Las Vegas, Nev. (April 10, 2015)–First the good news: Former UNLV standout Charley Hoffman is in the hunt at the 2015 Masters, standing alone in second place with a two-day total of 9-under-par at famed Augusta National. Now the bad news: He’s five shots behind leader Jordan Spieth heading into the weekend. For Hoffman, the good far outweighs the potential bad as he plays the weekend in only his second Masters. –By Bill Bowman
Hoffman relishes his position and the whole experience. “I mean, I wish it wasn’t only my second Masters, but obviously I’m a little more mature than I was the first time around or even the young golfers that are playing now,” Hoffman told Masters.com. “I think what’s so great about this golf tournament is everybody sort of knows how the ball rolls when it gets to a certain spot and where you need to be. There’s definitely a certain mystique about it and hopefully I keep it going.”
Hoffman tied for 27th in 2011 in his first trip to the Masters, finishing off the four rounds in 1-under-par. Charl Schwartzel won that year with a 14-under-par total.
But it’s this Masters that has the former Rebel all smiles. He’s put together rounds of 67-68. If not for Spieth’s record-setting total of 64-66, Hoffman could be atop the leaderboard. As it is, he’s got a game plan for the weekend.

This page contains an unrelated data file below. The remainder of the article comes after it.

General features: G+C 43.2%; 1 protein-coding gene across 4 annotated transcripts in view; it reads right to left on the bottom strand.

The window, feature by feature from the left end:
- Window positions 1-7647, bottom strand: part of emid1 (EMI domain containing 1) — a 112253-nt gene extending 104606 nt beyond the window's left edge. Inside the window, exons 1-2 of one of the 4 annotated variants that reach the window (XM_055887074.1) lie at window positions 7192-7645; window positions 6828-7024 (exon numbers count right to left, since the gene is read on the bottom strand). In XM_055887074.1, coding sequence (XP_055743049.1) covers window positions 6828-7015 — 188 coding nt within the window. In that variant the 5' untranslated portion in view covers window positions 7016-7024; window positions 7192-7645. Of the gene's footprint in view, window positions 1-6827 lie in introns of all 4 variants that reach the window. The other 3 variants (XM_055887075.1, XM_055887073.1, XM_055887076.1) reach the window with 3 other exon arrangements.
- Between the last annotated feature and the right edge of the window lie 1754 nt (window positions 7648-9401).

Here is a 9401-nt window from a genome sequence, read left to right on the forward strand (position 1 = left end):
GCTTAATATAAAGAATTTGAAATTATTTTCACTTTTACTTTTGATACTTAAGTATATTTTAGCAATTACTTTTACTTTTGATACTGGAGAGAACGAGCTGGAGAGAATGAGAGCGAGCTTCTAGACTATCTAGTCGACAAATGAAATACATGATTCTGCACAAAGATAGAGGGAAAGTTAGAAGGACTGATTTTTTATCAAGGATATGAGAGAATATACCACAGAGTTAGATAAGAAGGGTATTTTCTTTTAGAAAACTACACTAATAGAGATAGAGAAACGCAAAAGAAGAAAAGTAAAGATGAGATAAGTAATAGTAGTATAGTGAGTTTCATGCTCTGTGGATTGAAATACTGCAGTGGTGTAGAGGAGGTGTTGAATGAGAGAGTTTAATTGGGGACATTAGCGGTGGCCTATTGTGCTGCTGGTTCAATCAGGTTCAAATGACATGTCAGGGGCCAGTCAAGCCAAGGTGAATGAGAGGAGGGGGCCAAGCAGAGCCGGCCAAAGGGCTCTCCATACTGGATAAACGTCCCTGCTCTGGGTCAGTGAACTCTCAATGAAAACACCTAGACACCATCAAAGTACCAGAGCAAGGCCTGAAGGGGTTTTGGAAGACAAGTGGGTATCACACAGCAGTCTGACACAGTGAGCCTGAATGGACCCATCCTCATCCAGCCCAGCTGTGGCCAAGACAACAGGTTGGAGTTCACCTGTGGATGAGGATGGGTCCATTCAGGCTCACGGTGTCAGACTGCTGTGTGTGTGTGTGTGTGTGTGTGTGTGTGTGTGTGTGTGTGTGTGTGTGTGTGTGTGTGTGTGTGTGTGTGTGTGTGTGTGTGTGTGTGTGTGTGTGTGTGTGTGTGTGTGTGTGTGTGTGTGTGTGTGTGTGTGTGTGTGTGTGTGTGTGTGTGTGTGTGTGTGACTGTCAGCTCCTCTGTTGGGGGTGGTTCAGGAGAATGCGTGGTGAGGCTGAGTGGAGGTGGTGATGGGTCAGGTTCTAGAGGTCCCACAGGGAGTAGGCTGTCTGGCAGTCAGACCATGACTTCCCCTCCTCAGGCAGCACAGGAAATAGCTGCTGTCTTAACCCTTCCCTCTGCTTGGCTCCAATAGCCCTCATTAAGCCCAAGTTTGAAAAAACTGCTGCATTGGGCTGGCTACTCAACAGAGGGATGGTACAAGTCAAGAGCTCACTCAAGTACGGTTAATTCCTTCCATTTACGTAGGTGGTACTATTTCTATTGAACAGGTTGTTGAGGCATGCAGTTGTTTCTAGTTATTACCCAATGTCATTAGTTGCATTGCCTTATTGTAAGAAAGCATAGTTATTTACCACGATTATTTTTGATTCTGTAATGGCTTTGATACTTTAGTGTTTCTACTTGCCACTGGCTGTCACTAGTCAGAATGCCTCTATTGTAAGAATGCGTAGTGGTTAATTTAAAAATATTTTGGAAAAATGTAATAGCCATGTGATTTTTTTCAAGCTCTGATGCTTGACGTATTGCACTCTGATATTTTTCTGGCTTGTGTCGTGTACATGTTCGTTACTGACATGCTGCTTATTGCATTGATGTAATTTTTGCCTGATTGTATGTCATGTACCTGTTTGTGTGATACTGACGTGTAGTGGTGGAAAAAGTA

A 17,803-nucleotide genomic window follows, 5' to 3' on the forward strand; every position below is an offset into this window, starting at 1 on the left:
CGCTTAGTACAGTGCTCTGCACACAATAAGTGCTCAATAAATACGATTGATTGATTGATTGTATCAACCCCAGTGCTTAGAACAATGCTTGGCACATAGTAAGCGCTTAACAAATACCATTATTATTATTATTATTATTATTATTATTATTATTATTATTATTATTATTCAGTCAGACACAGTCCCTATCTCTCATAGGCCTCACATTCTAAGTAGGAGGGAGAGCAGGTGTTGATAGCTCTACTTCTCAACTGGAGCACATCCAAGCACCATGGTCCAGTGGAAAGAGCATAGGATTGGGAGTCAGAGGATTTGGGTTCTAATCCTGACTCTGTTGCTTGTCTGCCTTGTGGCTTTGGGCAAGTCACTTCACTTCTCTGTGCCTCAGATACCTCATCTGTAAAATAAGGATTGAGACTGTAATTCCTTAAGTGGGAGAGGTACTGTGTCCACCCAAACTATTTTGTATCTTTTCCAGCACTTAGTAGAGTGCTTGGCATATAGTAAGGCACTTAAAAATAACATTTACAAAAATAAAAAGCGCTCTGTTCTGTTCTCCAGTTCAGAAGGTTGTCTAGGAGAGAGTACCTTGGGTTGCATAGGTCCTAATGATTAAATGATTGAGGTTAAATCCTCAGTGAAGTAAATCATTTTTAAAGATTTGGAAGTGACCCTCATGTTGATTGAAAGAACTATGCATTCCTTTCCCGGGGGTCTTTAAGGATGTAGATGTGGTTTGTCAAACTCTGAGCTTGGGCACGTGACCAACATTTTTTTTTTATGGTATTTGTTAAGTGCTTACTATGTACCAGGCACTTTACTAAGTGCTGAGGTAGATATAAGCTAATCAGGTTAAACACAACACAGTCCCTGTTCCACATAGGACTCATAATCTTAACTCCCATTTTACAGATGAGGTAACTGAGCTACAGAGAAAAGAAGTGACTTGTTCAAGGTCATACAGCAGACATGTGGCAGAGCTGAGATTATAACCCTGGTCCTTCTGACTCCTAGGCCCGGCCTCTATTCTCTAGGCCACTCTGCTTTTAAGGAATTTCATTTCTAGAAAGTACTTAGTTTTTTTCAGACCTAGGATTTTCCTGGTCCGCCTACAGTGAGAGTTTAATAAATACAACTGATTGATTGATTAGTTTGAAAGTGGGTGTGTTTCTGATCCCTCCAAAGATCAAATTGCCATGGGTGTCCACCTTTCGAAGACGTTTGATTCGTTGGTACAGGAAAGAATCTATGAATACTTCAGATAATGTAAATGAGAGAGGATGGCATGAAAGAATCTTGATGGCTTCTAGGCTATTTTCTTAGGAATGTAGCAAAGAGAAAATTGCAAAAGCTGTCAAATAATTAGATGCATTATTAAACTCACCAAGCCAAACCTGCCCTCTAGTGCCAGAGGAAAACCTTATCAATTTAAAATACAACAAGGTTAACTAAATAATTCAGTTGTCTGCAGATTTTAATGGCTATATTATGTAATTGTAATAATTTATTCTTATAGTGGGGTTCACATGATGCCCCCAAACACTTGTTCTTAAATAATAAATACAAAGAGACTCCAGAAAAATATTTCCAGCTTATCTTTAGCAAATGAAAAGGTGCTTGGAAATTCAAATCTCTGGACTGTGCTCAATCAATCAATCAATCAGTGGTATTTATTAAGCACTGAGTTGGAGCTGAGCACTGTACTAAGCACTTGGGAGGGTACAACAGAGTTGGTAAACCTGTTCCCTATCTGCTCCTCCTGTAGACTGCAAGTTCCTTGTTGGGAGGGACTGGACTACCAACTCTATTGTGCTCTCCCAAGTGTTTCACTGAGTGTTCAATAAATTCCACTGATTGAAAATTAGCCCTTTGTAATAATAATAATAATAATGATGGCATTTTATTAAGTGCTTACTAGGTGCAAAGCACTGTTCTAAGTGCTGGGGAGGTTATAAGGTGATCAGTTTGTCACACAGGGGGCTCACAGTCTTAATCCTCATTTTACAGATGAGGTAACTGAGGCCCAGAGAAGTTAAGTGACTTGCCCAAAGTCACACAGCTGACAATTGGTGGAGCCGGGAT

“I’m not going to catch (Jordan) in two holes,” Hoffman said. “Jordan’s playing great golf, so sometimes you get in the lead and you sort of maybe change your game plan a little bit. I just kept my game plan and just kept trying to make birdies, and I was able to do a pretty good job of that.”
He’ll be able to watch Spieth up-close on Saturday as they will be paired together in the final twosome. Hoffman was a member of UNLV’s 1998 NCAA Championship team and was an Honorable Mention All-American that year. He turned professional in 2000 and has three PGA Tour wins including this season’s OHL Classic at Mayakoba. Hoffman is looking to become the second golfer from UNLV to win the Masters. Adam Scott won the tournament in 2013.